WILMINGTON, Delaware (Reuters) - Two victims of Bernard Madoff’s Ponzi scheme filed a federal lawsuit against the U.S. Securities and Exchange Commission on Wednesday, seeking at least the $2.4 million they lost in the fraud.
The victims, believed to be the first to sue the SEC over the $65 billion fraud, said in court papers the agency was negligent and breached its duties by failing to investigate Madoff, despite numerous warnings and tips.
The suit, in New York federal court, is likely to be watched closely by other Madoff victims who blame the SEC for failing to detect the scam.
It is being brought by Phyllis Molchatsky of New City, New York, who lost $1.7 million, according to court documents filed by the Herrick Feinstein law firm. The other plaintiff is Steven Schneider, a New York doctor, who lost about $750,000.
The suit said that, while Madoff, who is serving life in prison, is the chief culprit in the scheme, the SEC must be held accountable for its negligence and failure to expose the fraud.
“The SEC had countless opportunities to stop the Ponzi scheme Madoff operated over 16 years, and botched all of them,” said the complaint, which draws heavily from a report by the SEC’s Office of Inspector General.
“Based on our initial understanding of the matter, we believe there is no merit to the complaint,” said John Heine, a spokesman for the SEC.
Other victims have brought suits against Madoff. A court-appointed trustee winding down Bernard L. Madoff Securities Investment LLC has filed suits seeking $15 billion, including $243 million from the Madoff family.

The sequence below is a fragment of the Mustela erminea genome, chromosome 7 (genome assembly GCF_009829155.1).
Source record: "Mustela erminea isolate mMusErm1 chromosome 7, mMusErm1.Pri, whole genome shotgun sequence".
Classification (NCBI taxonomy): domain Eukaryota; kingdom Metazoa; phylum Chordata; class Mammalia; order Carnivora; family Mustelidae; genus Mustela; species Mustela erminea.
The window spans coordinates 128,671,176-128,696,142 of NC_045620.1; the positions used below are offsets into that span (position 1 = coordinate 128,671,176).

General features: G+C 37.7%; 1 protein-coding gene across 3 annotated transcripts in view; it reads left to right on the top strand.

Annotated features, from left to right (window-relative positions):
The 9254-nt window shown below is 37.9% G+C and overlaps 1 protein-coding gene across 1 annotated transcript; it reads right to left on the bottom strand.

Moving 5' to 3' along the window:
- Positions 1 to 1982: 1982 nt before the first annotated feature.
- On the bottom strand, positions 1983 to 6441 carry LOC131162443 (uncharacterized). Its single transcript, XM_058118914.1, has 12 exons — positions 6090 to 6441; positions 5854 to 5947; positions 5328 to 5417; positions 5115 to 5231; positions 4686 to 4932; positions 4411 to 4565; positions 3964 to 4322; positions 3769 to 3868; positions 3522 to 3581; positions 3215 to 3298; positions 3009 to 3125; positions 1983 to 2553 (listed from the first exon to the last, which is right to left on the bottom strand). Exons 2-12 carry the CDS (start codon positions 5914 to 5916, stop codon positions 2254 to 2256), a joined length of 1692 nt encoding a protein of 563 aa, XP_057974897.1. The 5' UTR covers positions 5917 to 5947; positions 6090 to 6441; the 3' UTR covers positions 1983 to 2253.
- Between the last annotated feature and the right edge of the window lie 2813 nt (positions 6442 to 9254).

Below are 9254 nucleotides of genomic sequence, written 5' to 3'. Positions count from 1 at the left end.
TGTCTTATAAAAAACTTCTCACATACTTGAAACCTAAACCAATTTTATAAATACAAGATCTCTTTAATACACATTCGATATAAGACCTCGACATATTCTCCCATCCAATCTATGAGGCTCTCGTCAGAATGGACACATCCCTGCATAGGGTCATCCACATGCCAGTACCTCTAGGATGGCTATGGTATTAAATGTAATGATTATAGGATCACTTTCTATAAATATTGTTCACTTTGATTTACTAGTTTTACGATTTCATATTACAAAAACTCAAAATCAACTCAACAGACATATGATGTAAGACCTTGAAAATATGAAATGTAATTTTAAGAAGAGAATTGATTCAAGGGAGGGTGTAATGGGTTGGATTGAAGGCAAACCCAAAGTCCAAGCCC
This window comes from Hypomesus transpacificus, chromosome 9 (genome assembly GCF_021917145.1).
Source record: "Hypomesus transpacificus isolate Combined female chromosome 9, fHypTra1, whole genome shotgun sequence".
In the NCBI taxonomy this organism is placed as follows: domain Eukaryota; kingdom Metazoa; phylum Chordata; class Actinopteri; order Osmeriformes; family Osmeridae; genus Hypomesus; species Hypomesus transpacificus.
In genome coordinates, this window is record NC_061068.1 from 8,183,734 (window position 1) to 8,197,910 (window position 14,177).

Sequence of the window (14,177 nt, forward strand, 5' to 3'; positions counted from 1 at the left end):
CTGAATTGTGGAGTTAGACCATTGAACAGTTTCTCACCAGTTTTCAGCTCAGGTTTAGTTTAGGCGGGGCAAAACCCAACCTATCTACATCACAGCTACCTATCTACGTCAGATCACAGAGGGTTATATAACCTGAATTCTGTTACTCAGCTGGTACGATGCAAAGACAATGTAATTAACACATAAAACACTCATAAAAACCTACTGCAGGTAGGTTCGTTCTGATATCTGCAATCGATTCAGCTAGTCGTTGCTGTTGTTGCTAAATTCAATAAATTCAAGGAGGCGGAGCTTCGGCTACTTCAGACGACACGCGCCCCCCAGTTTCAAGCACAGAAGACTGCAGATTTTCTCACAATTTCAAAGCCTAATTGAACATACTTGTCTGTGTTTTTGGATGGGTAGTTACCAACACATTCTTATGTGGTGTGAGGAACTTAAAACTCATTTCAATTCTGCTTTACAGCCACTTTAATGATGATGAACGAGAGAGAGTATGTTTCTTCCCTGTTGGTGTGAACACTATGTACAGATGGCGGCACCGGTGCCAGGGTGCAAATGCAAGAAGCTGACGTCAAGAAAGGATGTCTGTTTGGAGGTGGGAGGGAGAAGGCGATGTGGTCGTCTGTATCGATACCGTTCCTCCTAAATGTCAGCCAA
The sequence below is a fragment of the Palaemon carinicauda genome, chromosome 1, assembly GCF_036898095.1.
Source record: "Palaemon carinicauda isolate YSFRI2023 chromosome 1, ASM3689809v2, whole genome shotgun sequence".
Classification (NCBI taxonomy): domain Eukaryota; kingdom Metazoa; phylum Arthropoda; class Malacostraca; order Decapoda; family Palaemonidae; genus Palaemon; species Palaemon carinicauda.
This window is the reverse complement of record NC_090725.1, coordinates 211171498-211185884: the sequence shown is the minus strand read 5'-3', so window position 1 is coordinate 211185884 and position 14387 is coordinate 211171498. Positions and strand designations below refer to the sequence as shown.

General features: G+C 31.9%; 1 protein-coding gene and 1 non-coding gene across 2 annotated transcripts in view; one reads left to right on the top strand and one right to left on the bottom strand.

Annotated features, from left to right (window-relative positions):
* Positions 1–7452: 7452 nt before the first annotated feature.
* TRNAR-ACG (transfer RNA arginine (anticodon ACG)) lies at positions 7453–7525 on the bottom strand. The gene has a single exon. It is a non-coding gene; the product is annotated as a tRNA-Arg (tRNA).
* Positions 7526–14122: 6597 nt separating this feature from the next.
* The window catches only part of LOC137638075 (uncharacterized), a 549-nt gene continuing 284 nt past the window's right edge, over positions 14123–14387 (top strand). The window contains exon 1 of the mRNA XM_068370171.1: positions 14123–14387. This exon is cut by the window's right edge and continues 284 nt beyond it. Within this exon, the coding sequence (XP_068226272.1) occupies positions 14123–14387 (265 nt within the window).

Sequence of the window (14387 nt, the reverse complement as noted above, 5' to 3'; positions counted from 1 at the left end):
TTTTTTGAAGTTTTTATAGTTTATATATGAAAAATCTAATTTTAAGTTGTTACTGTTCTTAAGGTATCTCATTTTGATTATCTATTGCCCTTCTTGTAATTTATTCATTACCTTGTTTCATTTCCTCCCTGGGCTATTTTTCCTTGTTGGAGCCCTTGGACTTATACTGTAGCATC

The trustee has recovered $1.5 billion so far under the auspices of the Securities Investor Protection Corp.
Legal experts have said the case is novel because the doctrine of sovereign immunity historically has limited the types of cases that could be brought against the SEC and other federal agencies.
Molchatsky and Schneider submitted administrative claims to the SEC under the Federal Tort Claims Act. After the SEC rejected those claims, the suit said, the two had the right to sue in federal court.
Howard Elisofon, a partner at Herrick Feinstein, has said he expects to file similar administrative actions against the SEC on behalf of other Madoff victims.
The case is Phyllis Molchatsky and Steven Schneider v United States of America, U.S. District Court, Southern District of New York.
Additional reporting by Grant McCool and Martha Graybow in New York; editing by Andre Grenon